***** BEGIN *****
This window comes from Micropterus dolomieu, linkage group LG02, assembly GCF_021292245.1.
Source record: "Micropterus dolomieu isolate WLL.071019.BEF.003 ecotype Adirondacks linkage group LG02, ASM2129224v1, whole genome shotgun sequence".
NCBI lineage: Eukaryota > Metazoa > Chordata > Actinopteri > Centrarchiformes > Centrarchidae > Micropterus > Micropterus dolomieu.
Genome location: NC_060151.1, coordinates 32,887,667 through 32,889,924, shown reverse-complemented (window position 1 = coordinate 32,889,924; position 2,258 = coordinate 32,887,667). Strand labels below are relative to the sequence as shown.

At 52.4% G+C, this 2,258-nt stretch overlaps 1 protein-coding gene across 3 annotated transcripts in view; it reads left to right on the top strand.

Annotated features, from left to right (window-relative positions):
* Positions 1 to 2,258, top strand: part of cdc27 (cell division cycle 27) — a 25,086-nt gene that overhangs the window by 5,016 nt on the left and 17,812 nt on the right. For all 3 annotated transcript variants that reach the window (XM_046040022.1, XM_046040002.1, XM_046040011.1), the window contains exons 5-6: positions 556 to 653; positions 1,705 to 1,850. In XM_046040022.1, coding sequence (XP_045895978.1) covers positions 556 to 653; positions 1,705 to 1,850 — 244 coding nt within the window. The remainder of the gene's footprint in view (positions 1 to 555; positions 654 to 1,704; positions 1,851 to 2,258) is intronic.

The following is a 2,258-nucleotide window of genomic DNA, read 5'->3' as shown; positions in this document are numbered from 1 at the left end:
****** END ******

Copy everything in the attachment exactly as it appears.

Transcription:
This window comes from Micropterus dolomieu, linkage group LG02, assembly GCF_021292245.1.
Source record: "Micropterus dolomieu isolate WLL.071019.BEF.003 ecotype Adirondacks linkage group LG02, ASM2129224v1, whole genome shotgun sequence".
NCBI lineage: Eukaryota > Metazoa > Chordata > Actinopteri > Centrarchiformes > Centrarchidae > Micropterus > Micropterus dolomieu.
Genome location: NC_060151.1, coordinates 32,887,667 through 32,889,924, shown reverse-complemented (window position 1 = coordinate 32,889,924; position 2,258 = coordinate 32,887,667). Strand labels below are relative to the sequence as shown.

At 52.4% G+C, this 2,258-nt stretch overlaps 1 protein-coding gene across 3 annotated transcripts in view; it reads left to right on the top strand.

Annotated features, from left to right (window-relative positions):
* Positions 1 to 2,258, top strand: part of cdc27 (cell division cycle 27) — a 25,086-nt gene that overhangs the window by 5,016 nt on the left and 17,812 nt on the right. For all 3 annotated transcript variants that reach the window (XM_046040022.1, XM_046040002.1, XM_046040011.1), the window contains exons 5-6: positions 556 to 653; positions 1,705 to 1,850. In XM_046040022.1, coding sequence (XP_045895978.1) covers positions 556 to 653; positions 1,705 to 1,850 — 244 coding nt within the window. The remainder of the gene's footprint in view (positions 1 to 555; positions 654 to 1,704; positions 1,851 to 2,258) is intronic.

The following is a 2,258-nucleotide window of genomic DNA, read 5'->3' as shown; positions in this document are numbered from 1 at the left end: